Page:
Table 1

Table 1

A total of 47 of 552 CAA-EEG recordings (8.5%) contained an electrographic partial seizure. The summary of recorded partial seizures is presented in Table 2. Seizures were categorized as either lateralized left, lateralized right, or nonlateralized (Fig. 1). Generalized epileptiform discharges with a frequency of 3 Hz or more are categorized in Fig. 2 relative to PBA. Push-button activation with electrographic partial seizures accounted for 61.7% of all partial seizures recorded. Other seizures may have been “clinical” but not recognized. Partial seizures of right hemispheric origin were most common. Eleven CAA-EEGs contained partial seizures detected solely by the computer without PBA or diary entry, and accounted for 23.4% of all seizures recorded. Equal distribution of right- and left-lateralized unidentified partial seizures were seen. Four patients had multiple unrecognized seizures, two with right lateralization and two with left lateralization. Seven CAA-EEGs contained partial seizures with and without PBA and accounted for 15.2% of all recorded seizures. All seizures with and without PBA lateralized to the same hemisphere except for one patient with six recognized partial seizures of left hemispheric onset and one unreported seizure of right hemispheric onset. A detailed patient profile of unidentified seizures is presented in Table 3.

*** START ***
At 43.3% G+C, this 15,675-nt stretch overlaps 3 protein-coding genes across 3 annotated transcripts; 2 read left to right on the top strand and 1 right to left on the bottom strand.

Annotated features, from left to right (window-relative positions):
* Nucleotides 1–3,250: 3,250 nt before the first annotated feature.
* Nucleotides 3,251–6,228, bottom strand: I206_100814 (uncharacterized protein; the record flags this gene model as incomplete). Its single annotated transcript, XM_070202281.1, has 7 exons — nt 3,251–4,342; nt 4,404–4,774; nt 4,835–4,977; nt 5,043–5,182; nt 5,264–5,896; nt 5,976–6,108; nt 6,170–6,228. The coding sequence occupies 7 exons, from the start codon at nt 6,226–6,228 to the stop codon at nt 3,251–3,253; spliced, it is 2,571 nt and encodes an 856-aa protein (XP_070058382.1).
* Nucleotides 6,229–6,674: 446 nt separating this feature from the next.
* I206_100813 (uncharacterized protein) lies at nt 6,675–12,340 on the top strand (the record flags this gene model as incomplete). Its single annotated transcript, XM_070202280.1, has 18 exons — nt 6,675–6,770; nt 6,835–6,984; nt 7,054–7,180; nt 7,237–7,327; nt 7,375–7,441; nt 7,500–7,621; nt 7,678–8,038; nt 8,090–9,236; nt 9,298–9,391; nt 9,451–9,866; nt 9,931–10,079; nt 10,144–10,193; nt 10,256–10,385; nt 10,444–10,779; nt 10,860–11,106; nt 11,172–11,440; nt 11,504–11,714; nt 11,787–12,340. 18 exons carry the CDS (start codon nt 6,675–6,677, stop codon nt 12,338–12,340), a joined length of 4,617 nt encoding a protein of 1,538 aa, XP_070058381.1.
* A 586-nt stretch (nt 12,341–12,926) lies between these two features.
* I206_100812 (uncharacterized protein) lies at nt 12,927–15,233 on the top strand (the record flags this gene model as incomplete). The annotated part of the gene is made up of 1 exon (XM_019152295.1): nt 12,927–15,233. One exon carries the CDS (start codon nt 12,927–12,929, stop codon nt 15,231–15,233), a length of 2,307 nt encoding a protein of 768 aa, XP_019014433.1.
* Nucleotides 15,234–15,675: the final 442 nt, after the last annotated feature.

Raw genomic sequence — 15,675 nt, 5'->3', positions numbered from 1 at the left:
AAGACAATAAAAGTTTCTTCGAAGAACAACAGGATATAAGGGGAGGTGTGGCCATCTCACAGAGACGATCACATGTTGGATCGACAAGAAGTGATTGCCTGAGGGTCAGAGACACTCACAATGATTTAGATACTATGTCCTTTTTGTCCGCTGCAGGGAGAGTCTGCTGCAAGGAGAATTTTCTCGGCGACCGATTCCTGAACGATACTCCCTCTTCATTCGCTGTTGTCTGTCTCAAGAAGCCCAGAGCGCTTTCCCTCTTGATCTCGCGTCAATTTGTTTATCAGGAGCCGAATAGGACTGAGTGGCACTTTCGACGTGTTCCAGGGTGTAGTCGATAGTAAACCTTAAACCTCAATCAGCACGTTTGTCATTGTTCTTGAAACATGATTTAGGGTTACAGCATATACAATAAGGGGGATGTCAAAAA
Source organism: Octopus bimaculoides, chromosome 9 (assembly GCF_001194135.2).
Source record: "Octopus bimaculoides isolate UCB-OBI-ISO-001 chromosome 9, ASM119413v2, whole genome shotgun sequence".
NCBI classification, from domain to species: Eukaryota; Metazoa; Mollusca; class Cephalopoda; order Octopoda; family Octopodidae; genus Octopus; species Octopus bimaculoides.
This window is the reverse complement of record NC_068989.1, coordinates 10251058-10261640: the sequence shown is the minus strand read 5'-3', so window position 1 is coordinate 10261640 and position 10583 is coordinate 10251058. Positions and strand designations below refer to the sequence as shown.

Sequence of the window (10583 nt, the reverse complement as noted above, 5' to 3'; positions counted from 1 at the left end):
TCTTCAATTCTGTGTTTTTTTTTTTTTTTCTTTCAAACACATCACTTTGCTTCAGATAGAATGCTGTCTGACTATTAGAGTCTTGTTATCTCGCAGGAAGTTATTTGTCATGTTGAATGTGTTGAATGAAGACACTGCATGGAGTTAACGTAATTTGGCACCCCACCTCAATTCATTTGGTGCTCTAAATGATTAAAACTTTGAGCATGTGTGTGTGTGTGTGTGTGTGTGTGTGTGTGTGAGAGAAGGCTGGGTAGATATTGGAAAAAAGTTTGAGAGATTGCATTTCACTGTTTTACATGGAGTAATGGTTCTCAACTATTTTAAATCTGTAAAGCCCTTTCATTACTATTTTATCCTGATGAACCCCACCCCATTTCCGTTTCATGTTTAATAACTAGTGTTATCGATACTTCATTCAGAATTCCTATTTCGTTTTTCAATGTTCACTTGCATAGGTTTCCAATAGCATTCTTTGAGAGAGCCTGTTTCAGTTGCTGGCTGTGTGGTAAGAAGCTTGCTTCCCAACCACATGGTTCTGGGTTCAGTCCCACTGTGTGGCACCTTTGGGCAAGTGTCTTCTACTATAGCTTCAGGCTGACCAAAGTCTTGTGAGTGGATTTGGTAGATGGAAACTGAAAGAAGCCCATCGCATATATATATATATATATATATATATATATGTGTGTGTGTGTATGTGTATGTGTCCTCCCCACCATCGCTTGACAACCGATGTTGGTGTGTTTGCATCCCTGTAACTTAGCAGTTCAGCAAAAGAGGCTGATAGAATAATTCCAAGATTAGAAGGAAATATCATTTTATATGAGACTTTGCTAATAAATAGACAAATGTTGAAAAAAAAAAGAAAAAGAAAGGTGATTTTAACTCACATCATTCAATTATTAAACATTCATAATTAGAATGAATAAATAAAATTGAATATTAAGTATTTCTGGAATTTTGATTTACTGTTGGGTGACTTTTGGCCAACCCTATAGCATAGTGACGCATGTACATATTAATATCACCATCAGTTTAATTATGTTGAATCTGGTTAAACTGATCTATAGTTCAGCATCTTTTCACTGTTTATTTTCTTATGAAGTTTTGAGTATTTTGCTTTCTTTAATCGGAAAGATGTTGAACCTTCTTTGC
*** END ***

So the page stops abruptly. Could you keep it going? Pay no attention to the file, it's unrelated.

Table 2

Table 2

FIG. 1

FIG. 1

FIG. 2

FIG. 2

Table 3

Table 3

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DISCUSSION